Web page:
Beware a mortgage-rate spike this spring

Dominic Nahr—Magnum for TIME A soldier combs through debris looking for survivors in Natori on March 15, 2011

A looming shift in Federal Reserve policy could send the 30-year fixed mortgage to 6% or higher, up from Monday’s rock-bottom rate of 5.02%. For all the hullaballoo about the stimulative impact of last week’s decision to extend the $8,000 First-Time Home Buyer Tax Credit and create a $6,500 credit for current homeowners, a sharp rise in the bellwether mortgage rate could muck up a housing recovery.

For the past year the Federal Reserve’s voracious $1.25-trillion purchase program of mortgage-backed securities has effectively pushed the 30-year conforming fixed-rate mortgage lower than it would normally be. Typically the conforming FRM is about 25 basis points lower than the rate on a jumbo mortgage. According to Bankrate’s latest weekly survey, the difference is more than one percentage point (6.24% vs. 5.19% as of Nov. 10).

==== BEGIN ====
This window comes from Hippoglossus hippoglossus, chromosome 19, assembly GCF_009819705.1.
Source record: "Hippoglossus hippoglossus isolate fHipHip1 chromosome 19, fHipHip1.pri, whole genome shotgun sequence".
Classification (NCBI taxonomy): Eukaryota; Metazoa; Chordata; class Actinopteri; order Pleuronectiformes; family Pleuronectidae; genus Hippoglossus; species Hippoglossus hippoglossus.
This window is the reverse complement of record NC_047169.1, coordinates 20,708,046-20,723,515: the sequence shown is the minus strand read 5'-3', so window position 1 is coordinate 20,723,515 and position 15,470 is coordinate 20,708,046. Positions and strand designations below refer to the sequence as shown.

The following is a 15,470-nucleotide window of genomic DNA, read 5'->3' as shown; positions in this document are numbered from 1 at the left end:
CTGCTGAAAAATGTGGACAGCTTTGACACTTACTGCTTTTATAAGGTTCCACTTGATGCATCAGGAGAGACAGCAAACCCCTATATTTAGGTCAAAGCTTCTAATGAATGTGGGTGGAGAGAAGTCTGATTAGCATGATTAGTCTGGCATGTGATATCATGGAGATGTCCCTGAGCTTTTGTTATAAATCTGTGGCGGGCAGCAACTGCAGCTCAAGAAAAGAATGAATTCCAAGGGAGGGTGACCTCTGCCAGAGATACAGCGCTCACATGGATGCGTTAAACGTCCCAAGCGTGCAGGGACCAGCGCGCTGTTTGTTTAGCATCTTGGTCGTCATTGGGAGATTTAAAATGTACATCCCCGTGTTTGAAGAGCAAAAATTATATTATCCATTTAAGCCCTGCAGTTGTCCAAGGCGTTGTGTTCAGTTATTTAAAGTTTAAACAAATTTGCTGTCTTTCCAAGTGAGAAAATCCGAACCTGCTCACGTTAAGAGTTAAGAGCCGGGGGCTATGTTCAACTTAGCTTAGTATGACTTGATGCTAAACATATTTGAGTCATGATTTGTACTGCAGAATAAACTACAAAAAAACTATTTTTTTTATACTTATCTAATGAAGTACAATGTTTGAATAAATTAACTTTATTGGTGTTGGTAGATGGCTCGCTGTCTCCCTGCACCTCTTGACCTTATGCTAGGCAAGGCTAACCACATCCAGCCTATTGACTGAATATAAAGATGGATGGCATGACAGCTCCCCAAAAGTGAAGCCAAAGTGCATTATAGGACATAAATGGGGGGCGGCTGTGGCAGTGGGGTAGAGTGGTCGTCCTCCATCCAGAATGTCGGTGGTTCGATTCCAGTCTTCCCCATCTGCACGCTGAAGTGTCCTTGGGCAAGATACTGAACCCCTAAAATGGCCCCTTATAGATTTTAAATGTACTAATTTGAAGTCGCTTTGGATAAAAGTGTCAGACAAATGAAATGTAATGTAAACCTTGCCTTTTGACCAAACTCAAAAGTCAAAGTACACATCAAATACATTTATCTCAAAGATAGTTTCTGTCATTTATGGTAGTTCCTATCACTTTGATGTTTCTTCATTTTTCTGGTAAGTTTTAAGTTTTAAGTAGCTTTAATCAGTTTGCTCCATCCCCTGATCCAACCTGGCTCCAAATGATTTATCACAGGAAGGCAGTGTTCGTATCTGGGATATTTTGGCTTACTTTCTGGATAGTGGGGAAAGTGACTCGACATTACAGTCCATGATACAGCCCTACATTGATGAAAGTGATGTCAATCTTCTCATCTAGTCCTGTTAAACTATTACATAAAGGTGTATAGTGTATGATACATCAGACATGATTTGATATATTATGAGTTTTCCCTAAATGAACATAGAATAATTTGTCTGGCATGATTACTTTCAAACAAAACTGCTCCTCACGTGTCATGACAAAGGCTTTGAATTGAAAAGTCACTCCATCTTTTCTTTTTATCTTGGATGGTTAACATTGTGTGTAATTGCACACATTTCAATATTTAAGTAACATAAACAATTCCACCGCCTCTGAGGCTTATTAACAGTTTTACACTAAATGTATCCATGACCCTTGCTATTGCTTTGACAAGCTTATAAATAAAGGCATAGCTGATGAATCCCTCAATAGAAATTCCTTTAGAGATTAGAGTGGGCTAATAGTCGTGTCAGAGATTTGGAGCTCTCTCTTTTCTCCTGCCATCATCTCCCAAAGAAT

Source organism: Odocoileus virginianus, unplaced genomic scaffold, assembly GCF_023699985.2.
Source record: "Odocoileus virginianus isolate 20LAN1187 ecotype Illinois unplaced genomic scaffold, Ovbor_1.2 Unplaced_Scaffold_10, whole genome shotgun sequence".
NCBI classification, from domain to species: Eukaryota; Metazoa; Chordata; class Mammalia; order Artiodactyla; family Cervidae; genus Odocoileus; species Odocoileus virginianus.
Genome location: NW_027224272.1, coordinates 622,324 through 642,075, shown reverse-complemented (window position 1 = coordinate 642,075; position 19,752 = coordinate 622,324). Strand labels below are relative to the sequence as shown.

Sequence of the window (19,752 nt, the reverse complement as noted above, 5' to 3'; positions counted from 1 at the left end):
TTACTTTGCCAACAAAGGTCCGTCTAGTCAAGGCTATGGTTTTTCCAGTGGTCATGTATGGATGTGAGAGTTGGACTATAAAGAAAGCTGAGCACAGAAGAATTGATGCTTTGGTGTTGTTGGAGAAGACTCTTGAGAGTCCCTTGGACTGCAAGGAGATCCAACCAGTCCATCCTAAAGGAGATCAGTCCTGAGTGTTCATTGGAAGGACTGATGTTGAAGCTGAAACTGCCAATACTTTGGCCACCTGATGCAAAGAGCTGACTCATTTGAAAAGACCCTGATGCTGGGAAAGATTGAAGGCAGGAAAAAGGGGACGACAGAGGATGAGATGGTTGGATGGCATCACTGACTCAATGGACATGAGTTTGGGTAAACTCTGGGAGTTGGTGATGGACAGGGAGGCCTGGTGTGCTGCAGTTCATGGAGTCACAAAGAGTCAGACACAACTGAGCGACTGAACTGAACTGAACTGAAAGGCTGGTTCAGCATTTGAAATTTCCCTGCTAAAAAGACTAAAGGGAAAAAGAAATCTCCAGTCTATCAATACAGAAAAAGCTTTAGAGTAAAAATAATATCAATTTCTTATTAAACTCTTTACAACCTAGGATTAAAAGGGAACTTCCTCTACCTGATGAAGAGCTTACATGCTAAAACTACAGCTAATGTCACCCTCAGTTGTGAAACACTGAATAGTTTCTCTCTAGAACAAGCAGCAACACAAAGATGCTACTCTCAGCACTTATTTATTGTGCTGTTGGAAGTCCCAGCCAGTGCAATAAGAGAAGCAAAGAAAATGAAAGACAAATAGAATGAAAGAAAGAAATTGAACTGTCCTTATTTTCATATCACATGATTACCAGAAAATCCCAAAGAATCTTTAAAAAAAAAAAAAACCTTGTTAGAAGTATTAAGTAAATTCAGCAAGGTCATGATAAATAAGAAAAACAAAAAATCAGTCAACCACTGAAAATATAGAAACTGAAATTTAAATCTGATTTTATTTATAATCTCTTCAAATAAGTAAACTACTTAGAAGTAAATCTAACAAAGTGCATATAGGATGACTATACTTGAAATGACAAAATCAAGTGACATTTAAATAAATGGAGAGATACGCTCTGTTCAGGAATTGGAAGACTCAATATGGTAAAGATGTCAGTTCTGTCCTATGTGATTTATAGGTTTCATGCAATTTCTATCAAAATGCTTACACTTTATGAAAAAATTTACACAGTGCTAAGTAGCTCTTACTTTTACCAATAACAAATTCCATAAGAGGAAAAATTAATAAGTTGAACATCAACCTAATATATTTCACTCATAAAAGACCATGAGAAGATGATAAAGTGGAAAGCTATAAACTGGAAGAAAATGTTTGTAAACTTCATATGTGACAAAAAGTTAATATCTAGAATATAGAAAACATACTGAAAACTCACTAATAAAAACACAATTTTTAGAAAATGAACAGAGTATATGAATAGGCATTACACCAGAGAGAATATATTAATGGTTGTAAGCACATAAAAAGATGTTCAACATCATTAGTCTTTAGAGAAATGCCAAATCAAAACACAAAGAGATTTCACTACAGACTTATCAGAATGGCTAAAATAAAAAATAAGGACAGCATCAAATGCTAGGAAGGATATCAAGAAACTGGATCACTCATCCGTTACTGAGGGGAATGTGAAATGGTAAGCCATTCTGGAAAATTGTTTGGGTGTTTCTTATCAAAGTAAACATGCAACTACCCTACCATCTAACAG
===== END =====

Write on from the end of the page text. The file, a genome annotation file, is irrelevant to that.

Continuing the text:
But the Federal Reserve has signaled that it intends to wind down its purchase program by the end of the first quarter of 2010. Analyst Meredith Whitney recently dubbed the Fed’s “Great Exit” the biggest risk for banks and the markets over the next four months. And consumers.

Absent another big buyer (or set of buyers) stepping up and taking the Fed’s place, rates would likely rise. If the jumbo/conforming spread reverts to its historic norm, we’re looking at a 30-year fixed rate mortgage closer to 6% based on today’s levels. That could translate into a decline of 10% or so in home buyers’ purchasing power. A $300,000 mortgage at 5.02%, for example, works out to about $1,614 a month. At 6% you’d need to drop the mortgage amount to less than $270,000 to keep the monthly payment at $1,614. As Amanda Gengler points out in her 2010 Housing Outlook, prospective buyers and refinancers should look to lock in a rate sooner rather than later.

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